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Boar's Head Plant to Host Street Sculpture Party for Bushwick Arts Festival

By Meredith Hoffman | March 27, 2013 7:13am

BUSHWICK — It's time to meat the neighbors. 

Cold-cut favorite Boar's Head is hosting  a sculpture party in June, complete with rainbow yarn spools draped across overhangs, figures molded out of trash and a green plexiglass tower that will soon replace the loading trucks and packaged ham on a corporate-owned street.

Rock Street, the block between the decades-old plant's two hulking warehouses off the Morgan L train subway station, will house a weekend-long show during this year's Bushwick Open Studios art festival, organizers said.

"It’s a great venue and an open space for the artists to show their work and the public to walk through unencumbered," said Boar's Head's New York plant manager, Dave Hasemann. "This is our first time we've been able to hook up somebody with the space, to do something for the community."

The property, owned by the popular meat purveyor since the 1930s, has never been used for such a public event, said Hasemann, who has worked with the company for the past 17 years.

"I'm not an art enthusiast, but I enjoy art," said Hasemann, who plans to attend the show and have staff serve "some free food, probably hot dogs." 

As visitors nosh, they can wander through 20 Brooklyn artists' interactive creations and jam to a live band, show organizer Deborah Brown said.

"I just called the plant cold and asked who was in charge and he was really cool...I was astounded," said Brown, a local artist and gallery owner, of Hasemann's enthusiasm. "We'll have sculptures in the street and hanging from overhead on the loading docks."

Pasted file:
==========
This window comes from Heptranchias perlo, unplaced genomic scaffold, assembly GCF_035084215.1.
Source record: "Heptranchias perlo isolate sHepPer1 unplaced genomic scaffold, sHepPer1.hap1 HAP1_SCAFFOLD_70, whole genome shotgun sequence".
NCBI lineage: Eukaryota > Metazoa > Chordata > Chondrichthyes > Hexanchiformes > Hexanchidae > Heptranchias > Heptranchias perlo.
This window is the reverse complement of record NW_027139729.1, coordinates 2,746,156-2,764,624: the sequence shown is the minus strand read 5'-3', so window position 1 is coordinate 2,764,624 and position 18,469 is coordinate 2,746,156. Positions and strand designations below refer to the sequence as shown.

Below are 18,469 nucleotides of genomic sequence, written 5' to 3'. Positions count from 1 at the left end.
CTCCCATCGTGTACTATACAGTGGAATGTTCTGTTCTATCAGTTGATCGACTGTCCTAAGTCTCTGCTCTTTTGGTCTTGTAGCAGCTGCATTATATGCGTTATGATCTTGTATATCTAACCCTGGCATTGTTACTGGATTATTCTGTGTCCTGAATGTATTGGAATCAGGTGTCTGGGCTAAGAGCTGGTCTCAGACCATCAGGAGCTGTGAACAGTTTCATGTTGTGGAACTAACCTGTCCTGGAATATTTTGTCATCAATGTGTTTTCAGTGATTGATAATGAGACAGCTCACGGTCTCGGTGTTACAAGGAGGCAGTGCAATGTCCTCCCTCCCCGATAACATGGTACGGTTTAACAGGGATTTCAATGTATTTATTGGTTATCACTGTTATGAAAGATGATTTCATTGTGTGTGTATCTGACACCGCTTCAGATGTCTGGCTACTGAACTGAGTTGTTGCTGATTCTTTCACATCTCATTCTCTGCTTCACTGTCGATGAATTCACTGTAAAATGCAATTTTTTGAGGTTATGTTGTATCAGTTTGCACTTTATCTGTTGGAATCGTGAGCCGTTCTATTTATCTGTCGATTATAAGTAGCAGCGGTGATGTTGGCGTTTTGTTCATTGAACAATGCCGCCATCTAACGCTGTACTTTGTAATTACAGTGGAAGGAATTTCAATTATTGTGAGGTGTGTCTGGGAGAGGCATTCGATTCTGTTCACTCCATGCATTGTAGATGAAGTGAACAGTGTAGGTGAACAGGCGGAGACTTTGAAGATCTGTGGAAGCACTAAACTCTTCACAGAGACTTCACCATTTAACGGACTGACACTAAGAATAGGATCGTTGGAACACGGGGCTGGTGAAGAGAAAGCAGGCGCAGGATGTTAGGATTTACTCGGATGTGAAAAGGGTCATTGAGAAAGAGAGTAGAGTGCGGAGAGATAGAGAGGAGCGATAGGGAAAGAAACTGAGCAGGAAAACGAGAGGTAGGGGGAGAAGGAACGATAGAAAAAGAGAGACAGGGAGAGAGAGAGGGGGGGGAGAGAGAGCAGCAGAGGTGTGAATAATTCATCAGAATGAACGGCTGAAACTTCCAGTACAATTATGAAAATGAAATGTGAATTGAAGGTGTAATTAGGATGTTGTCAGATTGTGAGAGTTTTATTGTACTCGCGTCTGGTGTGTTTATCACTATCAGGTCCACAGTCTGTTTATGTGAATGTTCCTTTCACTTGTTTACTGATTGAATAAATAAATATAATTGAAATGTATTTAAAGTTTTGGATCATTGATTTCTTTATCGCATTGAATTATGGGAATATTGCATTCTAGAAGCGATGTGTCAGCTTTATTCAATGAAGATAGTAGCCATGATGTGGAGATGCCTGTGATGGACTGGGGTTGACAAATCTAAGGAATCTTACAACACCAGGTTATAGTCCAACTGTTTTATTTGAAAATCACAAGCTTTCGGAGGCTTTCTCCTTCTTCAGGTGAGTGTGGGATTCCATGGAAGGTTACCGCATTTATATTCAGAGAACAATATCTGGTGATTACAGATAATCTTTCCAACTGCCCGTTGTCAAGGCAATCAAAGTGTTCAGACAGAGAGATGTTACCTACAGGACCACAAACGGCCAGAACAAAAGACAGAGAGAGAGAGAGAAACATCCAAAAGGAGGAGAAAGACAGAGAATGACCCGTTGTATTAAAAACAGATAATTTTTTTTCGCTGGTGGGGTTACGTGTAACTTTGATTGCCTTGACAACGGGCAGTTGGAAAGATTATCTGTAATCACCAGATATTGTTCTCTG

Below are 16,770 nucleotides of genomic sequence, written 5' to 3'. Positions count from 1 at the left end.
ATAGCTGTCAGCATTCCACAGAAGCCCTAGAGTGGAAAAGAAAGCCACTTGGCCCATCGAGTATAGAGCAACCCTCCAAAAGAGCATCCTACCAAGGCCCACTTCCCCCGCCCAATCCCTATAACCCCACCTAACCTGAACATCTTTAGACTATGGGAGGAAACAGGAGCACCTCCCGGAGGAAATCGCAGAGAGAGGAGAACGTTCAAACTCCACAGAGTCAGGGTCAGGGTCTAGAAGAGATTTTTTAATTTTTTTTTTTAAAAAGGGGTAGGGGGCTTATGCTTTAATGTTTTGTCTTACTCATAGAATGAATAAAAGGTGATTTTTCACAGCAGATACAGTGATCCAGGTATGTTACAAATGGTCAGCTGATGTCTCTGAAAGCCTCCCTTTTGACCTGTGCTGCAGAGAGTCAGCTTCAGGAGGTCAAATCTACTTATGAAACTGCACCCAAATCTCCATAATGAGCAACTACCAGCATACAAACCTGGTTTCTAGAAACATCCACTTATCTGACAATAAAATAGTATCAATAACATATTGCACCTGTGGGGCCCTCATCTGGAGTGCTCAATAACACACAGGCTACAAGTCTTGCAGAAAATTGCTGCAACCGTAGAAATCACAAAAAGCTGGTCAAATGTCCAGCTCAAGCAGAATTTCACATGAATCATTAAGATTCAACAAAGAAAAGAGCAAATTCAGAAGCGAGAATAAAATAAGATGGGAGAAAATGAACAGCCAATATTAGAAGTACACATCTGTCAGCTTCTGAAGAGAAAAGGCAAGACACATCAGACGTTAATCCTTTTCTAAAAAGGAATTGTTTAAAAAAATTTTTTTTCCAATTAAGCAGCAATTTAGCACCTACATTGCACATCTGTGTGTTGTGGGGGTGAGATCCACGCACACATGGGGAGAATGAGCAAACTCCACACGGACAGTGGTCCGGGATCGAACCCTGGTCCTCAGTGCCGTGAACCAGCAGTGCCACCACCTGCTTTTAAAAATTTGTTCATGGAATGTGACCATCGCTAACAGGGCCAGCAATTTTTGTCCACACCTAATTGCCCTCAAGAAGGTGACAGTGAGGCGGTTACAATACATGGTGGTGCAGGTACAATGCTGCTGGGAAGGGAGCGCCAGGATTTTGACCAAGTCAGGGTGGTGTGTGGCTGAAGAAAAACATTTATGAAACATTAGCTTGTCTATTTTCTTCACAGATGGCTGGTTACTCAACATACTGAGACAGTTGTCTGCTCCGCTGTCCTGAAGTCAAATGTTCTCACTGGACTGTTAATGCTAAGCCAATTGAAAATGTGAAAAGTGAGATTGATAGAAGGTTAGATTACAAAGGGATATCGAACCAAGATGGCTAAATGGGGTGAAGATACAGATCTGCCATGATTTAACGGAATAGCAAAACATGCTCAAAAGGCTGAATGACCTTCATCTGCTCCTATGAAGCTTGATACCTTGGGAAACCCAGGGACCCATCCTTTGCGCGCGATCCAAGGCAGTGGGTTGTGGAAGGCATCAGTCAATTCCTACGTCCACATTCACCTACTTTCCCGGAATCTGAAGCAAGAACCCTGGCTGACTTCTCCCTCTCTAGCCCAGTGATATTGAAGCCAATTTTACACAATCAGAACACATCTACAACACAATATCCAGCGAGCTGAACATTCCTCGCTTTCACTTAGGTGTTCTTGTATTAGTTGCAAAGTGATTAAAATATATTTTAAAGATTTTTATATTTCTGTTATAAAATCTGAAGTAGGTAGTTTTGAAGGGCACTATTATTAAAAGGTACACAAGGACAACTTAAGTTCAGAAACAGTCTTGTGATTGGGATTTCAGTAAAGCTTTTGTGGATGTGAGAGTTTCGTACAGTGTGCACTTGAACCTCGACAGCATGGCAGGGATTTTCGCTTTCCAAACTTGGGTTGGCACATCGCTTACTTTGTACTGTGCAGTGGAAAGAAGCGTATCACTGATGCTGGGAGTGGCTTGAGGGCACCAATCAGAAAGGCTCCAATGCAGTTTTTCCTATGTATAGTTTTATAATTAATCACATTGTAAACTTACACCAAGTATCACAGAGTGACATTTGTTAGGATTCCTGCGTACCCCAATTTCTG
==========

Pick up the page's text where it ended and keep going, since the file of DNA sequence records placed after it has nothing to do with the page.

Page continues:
Sculptures include a fabric and yarn piece by Ellie Murphy on a 100-foot overhang, and a "polyurethane brick" made of gumballs by Guy Nelson, explained Brown, who is curating the show along with gallerist Lesley Heller.

Artist Bjoern MeyerEbrecht is also placing movable bench arrangements in the street, and sculptor Jack Henry will display his "core samples" — like core samples of Earth, but in his case trash from around Bushwick, Brown said.

"We had a show similar to this at the Onderonk House last year," she recalled of the smaller sculpture exhibit at the garden in Ridgewood, Queens. "We're really excited about this."

Hasemann, whose company is providing security guards during the weekend show, said he hopes this is the first of many community events to be held on their property.

"If it's the right fit, we'll consider it," he said of future proposals for the block. "I've seen the neighborhood change so much, it's been revitalizing...This offers an opportunity to offer a big space without closing off a major thoroughfare."

"Rock Street 2013" will be open for viewing continuously June 1-2 between Bogart Street and Morgan Avenue. The opening reception is June 1, from 3 to 5 p.m., with music by Ken Odetta and his band.